Our weekly roundup of news from East Asia curates the industry’s most important developments.
HTX exchange hacked… again
In the fourth hack affecting the HTX (formerly Huobi Global) ecosystem in just two months, the exchange lost $13.6 million via a hot wallet hack that occurred on November 22.
In its November 23 announcement, the exchange promised to “fully compensate for the losses caused by this attack and 100% guarantee the safety of user funds,” as well as restore services within 24 hours of the attack. The day prior, the HTX Eco Chain (HECO) bridge was exploited for $86.6 million. An investigation is ongoing.
In September, the HTX exchange was hacked for $7.9 million; this was followed by a $100 million hack against the Poloniex exchange, a related entity, in November. Justin Sun, Chinese blockchain personality and de-facto owner of HTX (not to mention the owner of Poloniex, founder of Tron and CEO of BitTorrent etc),stated after the attack that: “HTX Will Fully Compensate for HTX’s hot wallet Losses. Deposits and Withdrawals Temporarily Suspended. All Funds in HTX Are Secure.” Sun previously also madeassurancesthat “all user assets are #SAFU” in the aftermath of the September hack against HTX.
Huobirebranded to HTXduring this year’s Singapore2049 event in September. Although its executives have repeatedly reassured that the exchange is doing well, the exchange ran into a number ofserious incidentsthis year, including analleged employee revolt.
Binance pleads guilty, settles criminal charges for $4.3 billion
Crypto exchange Binance has agreed to plead guilty to violating the U.S. Bank Secrecy Act, knowingly failing to register as a money-transmitting business, and willfully violating the International Emergency Economic Powers Act. Consequently, the exchange will pay $4.3 billion in penalties and forfeiture to the U.S. Justice Department.
According to the November 21announcement, Changpeng Zhao, co-founder and CEO of Binance, has also pled guilty to one count of willfully violating the U.S. Bank Secrecy Act. Zhao has since entered his personal plea in the District Court for the Western District of Washington.
At the time, Zhao was granted a $175 million bond that allowed him to reside in Dubai pending his sentencing hearing on February 24. However, the U.S. Department of Justice has since appealed that decision, asking to confine his residence to the territory of the U.S. pending the said sentencing hearing due to Zhao allegedly possessing an “unacceptable risk of flight.”
In its indictment, the Department of Justicenoted that, in a few noticeable incidents and despite reassurances, Binance facilitated over $1 billion in illicit transactions for Iranian users, the Russian marketplace Hyrdra and cryptocurrency mixer Bestmixer. and it solicited U.S. users without prior registration. Binance was also accused of deliberately masking such actions as “complying with U.S. law would stifle their efforts to grow Binance’s profits, market share, and trading volume.”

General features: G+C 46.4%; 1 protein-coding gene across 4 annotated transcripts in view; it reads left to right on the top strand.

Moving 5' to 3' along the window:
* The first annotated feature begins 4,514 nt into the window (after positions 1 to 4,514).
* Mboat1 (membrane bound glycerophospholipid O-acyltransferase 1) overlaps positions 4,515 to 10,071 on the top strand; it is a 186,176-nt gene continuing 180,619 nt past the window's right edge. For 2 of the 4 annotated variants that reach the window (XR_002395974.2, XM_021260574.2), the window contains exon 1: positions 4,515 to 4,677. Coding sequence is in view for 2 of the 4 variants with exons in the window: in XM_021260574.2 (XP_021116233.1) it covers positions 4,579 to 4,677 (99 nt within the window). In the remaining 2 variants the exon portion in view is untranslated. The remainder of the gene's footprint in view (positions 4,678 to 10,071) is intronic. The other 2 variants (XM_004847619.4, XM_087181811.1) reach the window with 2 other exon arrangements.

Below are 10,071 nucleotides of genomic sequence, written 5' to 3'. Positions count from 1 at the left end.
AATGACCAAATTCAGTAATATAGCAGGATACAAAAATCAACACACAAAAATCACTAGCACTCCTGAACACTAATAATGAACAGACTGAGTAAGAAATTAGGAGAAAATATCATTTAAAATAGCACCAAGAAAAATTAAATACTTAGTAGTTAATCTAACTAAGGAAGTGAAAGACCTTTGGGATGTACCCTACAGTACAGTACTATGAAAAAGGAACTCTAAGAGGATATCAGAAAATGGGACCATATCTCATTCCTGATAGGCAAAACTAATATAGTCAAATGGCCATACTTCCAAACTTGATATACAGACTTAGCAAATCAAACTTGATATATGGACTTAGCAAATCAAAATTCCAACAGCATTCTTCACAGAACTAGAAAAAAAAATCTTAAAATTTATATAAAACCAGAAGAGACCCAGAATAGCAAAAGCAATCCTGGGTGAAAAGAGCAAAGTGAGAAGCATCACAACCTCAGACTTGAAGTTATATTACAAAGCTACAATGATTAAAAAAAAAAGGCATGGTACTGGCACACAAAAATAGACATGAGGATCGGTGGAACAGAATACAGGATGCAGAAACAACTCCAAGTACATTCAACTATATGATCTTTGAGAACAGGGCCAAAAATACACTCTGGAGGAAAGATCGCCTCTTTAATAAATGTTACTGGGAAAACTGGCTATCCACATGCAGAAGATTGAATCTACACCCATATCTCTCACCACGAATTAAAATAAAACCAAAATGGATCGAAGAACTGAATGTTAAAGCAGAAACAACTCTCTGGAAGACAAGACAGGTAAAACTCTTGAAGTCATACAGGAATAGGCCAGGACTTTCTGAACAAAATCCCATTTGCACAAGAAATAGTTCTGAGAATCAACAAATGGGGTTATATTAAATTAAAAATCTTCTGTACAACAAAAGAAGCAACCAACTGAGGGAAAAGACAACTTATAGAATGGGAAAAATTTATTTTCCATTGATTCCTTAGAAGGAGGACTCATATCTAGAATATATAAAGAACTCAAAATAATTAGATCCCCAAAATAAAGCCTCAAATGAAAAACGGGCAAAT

The same day, Zhao stepped down as the CEO of Binance. “I made mistakes, and I must take responsibility. This is best for our community, for Binance, and for myself,” he stated.
“Binance is no longer a baby. It is time for me to let it walk and run. I know Binance will continue to grow and excel with the deep bench it has.”
While Zhao still owns a majority in the exchange, he will be barred from being involved in the exchange’s everyday operations. Richard Teng, Binance’s global head of regional markets, was named the exchange’s new CEO. In his inaugural statement, Tengstatedthat the exchange’s fundamentals were “VERY strong” and that Binance is still “the world’s largest crypto exchange by volume.”
Blockchain analytics firm Nansen has noted that despite the guilty plea, it did not witness any “mass exodus of funds” after the incident. While the exchange witnessed nearly $965 million worth of withdrawals, its total holdings increased to $65 billion. On November 23, CZ’s X account wastemporarily suspended after removing “Binance” from his profile name.
South Korea invites 100,000 people to test CBDC
The Bank of Korea, South Korea, and Central Bank will invite 100,000 Korean citizens to purchase goods with deposit tokens issued by commercial banks as part of its central bank digital currency (CBDC) pilot test. The first of such trials began in October.
According to local news reports on November 23, “participants will be restricted to using the currency solely for its designated purpose of payment. Other uses, including personal remittance, will not be permitted at this time.” Although the Bank of Korea has not yet decided to whether or not to implement a CBDC, further trials are expected, including an integration simulation system for carbon emissions trading on the Korea Exchange. It said:
“Recently, the rapid digitalization of the economy has led to a growing demand for a digital form of public currency. This demand is evident in the private sector, where new payment instruments such as stablecoins have been developed and are already widely used in certain sectors.”
The post HTX hacked again for $13.6M, 100K Koreans test CBDC, Binance 2.0: Asia Express appeared first on Cointelegraph Magazine.